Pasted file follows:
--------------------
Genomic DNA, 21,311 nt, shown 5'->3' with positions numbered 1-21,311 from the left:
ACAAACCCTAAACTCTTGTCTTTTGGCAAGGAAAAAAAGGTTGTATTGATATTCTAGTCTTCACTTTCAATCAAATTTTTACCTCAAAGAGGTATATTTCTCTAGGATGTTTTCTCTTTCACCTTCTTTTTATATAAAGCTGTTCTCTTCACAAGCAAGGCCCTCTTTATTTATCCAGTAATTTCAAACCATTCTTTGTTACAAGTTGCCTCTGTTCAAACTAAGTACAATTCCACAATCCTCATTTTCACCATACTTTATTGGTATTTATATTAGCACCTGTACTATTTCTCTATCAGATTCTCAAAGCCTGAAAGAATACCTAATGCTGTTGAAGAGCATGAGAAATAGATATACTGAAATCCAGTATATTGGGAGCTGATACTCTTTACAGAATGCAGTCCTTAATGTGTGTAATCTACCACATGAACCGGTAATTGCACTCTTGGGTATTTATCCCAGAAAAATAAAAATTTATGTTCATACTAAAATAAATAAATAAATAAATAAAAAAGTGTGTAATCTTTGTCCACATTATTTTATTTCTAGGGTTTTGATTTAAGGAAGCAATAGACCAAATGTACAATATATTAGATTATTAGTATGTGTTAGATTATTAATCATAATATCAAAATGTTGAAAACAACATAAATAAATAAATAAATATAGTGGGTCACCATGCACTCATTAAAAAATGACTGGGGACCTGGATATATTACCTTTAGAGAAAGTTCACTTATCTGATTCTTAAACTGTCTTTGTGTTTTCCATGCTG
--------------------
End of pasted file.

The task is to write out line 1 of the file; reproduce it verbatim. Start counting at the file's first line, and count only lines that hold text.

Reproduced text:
Genomic DNA, 21,311 nt, shown 5'->3' with positions numbered 1-21,311 from the left: